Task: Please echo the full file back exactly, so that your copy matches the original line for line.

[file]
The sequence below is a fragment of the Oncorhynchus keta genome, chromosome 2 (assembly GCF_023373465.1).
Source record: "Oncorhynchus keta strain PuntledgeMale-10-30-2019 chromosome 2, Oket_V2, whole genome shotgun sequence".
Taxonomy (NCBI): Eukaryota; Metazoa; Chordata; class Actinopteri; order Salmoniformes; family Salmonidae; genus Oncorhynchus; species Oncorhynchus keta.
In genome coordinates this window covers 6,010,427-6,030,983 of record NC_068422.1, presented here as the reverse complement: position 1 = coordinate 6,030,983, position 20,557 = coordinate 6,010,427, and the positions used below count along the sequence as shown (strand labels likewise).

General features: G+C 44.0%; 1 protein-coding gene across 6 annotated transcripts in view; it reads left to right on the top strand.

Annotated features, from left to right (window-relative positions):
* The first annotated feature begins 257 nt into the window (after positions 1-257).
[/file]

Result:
The sequence below is a fragment of the Oncorhynchus keta genome, chromosome 2 (assembly GCF_023373465.1).
Source record: "Oncorhynchus keta strain PuntledgeMale-10-30-2019 chromosome 2, Oket_V2, whole genome shotgun sequence".
Taxonomy (NCBI): Eukaryota; Metazoa; Chordata; class Actinopteri; order Salmoniformes; family Salmonidae; genus Oncorhynchus; species Oncorhynchus keta.
In genome coordinates this window covers 6,010,427-6,030,983 of record NC_068422.1, presented here as the reverse complement: position 1 = coordinate 6,030,983, position 20,557 = coordinate 6,010,427, and the positions used below count along the sequence as shown (strand labels likewise).

General features: G+C 44.0%; 1 protein-coding gene across 6 annotated transcripts in view; it reads left to right on the top strand.

Annotated features, from left to right (window-relative positions):
* The first annotated feature begins 257 nt into the window (after positions 1-257).